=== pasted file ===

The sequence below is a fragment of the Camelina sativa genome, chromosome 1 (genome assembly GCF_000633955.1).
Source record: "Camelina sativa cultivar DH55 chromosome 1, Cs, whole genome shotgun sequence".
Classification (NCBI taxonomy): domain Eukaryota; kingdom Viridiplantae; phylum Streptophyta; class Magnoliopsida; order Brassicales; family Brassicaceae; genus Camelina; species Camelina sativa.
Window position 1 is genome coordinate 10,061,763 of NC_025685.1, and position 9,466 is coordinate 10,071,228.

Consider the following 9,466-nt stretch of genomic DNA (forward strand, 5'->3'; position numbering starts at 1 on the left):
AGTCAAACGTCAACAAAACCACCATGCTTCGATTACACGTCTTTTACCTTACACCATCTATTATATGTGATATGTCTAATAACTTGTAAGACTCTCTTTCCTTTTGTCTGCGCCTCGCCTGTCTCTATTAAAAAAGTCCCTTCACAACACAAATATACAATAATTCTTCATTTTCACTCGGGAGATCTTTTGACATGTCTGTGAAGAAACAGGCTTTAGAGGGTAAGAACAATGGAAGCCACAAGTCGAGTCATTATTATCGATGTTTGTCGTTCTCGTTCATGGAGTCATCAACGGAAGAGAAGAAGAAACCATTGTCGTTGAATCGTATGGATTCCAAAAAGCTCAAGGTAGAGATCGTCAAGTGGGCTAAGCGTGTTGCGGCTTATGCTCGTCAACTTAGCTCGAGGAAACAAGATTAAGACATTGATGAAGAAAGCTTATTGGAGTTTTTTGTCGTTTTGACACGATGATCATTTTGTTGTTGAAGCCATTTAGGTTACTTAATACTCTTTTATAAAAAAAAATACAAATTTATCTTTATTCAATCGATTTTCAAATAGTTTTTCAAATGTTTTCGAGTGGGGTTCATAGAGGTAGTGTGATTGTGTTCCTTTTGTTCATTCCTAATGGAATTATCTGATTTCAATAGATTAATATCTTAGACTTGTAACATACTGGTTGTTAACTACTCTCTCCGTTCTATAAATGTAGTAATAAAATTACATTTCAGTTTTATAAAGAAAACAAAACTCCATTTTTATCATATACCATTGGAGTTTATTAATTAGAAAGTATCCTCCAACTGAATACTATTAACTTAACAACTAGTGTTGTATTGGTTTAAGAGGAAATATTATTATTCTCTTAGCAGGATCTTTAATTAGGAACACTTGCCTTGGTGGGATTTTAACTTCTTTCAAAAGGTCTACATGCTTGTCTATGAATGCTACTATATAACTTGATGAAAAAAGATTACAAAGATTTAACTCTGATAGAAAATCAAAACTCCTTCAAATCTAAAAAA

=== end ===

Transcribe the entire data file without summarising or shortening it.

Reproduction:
The sequence below is a fragment of the Camelina sativa genome, chromosome 1 (genome assembly GCF_000633955.1).
Source record: "Camelina sativa cultivar DH55 chromosome 1, Cs, whole genome shotgun sequence".
Classification (NCBI taxonomy): domain Eukaryota; kingdom Viridiplantae; phylum Streptophyta; class Magnoliopsida; order Brassicales; family Brassicaceae; genus Camelina; species Camelina sativa.
Window position 1 is genome coordinate 10,061,763 of NC_025685.1, and position 9,466 is coordinate 10,071,228.

Consider the following 9,466-nt stretch of genomic DNA (forward strand, 5'->3'; position numbering starts at 1 on the left):
AGTCAAACGTCAACAAAACCACCATGCTTCGATTACACGTCTTTTACCTTACACCATCTATTATATGTGATATGTCTAATAACTTGTAAGACTCTCTTTCCTTTTGTCTGCGCCTCGCCTGTCTCTATTAAAAAAGTCCCTTCACAACACAAATATACAATAATTCTTCATTTTCACTCGGGAGATCTTTTGACATGTCTGTGAAGAAACAGGCTTTAGAGGGTAAGAACAATGGAAGCCACAAGTCGAGTCATTATTATCGATGTTTGTCGTTCTCGTTCATGGAGTCATCAACGGAAGAGAAGAAGAAACCATTGTCGTTGAATCGTATGGATTCCAAAAAGCTCAAGGTAGAGATCGTCAAGTGGGCTAAGCGTGTTGCGGCTTATGCTCGTCAACTTAGCTCGAGGAAACAAGATTAAGACATTGATGAAGAAAGCTTATTGGAGTTTTTTGTCGTTTTGACACGATGATCATTTTGTTGTTGAAGCCATTTAGGTTACTTAATACTCTTTTATAAAAAAAAATACAAATTTATCTTTATTCAATCGATTTTCAAATAGTTTTTCAAATGTTTTCGAGTGGGGTTCATAGAGGTAGTGTGATTGTGTTCCTTTTGTTCATTCCTAATGGAATTATCTGATTTCAATAGATTAATATCTTAGACTTGTAACATACTGGTTGTTAACTACTCTCTCCGTTCTATAAATGTAGTAATAAAATTACATTTCAGTTTTATAAAGAAAACAAAACTCCATTTTTATCATATACCATTGGAGTTTATTAATTAGAAAGTATCCTCCAACTGAATACTATTAACTTAACAACTAGTGTTGTATTGGTTTAAGAGGAAATATTATTATTCTCTTAGCAGGATCTTTAATTAGGAACACTTGCCTTGGTGGGATTTTAACTTCTTTCAAAAGGTCTACATGCTTGTCTATGAATGCTACTATATAACTTGATGAAAAAAGATTACAAAGATTTAACTCTGATAGAAAATCAAAACTCCTTCAAATCTAAAAAA